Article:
Amazon hires outside investigators after employee petition alleges discrimination and harassment
Amazon (AMZN) has hired outside investigators to probe the internal culture of part of its cloud computing operations after employees circulated a petition alleging “systemic discrimination, harassment, bullying and bias against women and under-represented groups.”
The petition, viewed by CNN Business, specifically addresses concerns among staffers within an Amazon Web Services (AWS) unit known as ProServe, which assists enterprise customers with adopting its cloud computing products.
It alleges that “many staffers have expressed concerns that the internal processes relied upon to investigate and defend AWS’s handling of these matters are not fair, objective or transparent.” The petition claims that “the system is set up to protect the company and the status quo, rather than the employees filing the complaints.”
The Washington Post, which first reported the news Friday, said the petition was signed by more than 550 employees.
It’s just the latest example of a Big Tech company facing backlash from its own employees over workplace culture.
Employees at Google, Facebook, and Apple have in recent years banded together to vocalize concerns about internal issues in an effort to incite change.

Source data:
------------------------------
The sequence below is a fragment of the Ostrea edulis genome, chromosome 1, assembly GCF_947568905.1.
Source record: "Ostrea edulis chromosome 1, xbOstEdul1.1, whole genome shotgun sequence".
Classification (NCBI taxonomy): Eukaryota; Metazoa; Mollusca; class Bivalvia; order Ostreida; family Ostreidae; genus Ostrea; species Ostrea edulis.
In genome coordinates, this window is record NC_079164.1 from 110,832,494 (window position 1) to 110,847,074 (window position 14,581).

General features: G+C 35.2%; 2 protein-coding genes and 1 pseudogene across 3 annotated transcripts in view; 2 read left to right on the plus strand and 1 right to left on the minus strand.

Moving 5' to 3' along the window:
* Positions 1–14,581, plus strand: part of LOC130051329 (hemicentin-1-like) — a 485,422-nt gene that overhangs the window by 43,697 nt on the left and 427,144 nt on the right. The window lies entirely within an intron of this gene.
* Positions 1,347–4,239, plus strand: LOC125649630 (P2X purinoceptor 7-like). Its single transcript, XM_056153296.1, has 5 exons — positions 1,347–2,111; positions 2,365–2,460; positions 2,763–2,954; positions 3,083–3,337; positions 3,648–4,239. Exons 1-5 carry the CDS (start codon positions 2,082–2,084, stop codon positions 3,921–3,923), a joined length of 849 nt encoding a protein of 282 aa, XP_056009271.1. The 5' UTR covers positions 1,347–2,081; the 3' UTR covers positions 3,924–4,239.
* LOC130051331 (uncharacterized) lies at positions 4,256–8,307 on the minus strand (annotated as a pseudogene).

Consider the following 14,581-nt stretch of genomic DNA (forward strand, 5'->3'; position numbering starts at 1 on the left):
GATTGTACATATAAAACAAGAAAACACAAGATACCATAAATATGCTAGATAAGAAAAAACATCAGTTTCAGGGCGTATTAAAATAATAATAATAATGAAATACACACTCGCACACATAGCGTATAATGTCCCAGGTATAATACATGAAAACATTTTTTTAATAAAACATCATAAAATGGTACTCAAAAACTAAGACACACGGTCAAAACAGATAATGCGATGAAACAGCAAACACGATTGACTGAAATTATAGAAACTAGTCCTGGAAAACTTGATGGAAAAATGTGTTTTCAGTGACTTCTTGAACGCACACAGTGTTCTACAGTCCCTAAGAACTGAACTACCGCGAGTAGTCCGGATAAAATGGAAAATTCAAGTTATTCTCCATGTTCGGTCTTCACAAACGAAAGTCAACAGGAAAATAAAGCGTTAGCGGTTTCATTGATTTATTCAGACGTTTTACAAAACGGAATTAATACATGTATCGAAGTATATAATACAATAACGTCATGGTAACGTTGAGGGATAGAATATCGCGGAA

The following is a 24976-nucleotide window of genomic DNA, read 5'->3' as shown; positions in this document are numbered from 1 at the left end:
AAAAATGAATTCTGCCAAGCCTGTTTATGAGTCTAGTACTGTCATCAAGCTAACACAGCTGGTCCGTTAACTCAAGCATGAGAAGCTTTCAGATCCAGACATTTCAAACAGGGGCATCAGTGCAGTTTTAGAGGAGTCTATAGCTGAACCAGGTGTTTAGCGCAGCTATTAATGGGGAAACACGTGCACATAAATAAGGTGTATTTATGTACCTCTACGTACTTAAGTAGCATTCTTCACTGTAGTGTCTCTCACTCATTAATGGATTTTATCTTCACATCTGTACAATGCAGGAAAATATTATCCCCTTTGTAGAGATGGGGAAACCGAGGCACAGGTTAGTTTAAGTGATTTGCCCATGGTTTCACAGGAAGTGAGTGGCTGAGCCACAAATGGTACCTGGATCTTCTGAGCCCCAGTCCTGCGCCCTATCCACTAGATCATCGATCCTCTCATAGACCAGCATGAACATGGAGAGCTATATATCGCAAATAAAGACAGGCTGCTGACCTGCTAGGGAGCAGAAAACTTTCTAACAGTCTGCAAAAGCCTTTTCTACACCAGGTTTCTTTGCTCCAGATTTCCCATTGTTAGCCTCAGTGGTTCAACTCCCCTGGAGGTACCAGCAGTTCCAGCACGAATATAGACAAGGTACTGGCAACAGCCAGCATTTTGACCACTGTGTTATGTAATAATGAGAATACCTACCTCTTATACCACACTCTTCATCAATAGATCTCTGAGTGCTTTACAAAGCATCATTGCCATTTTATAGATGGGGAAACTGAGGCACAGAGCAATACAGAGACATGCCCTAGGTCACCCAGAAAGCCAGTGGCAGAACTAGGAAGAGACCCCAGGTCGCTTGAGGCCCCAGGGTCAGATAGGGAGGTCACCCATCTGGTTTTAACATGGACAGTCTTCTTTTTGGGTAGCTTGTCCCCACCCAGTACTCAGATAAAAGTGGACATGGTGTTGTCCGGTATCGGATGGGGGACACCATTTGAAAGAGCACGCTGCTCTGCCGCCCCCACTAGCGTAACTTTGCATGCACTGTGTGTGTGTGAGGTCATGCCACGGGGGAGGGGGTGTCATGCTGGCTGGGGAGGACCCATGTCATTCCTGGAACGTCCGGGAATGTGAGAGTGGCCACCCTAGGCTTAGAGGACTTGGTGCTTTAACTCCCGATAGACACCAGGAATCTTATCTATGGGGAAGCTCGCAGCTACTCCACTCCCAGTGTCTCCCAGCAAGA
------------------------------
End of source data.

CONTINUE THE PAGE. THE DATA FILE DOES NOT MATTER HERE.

In an email to the petition’s authors on July 16, AWS CEO Adam Selipsky said he shares the “passion for ensuring that our workplace is inclusive and free of bias and unfair treatment.” He also confirmed that the company has “retained an outside firm to investigate and understand any inappropriate conduct that you or others may have experienced or witnessed.”
“This firm is experienced and objective, and I personally will review their independent findings, which will help guide any further actions,” Selipsky said, in an email sent on behalf of himself and Amazon newly appointed CEO Andy Jassy, the 24-year Amazon veteran who previously helped build and lead AWS.
Amazon said the outside firm it hired is a women-owned-and-led investigative firm but declined to share the firm’s name.
It also said it is taking other steps internally, including having team leaders work on a broad assessment of the ProServe culture.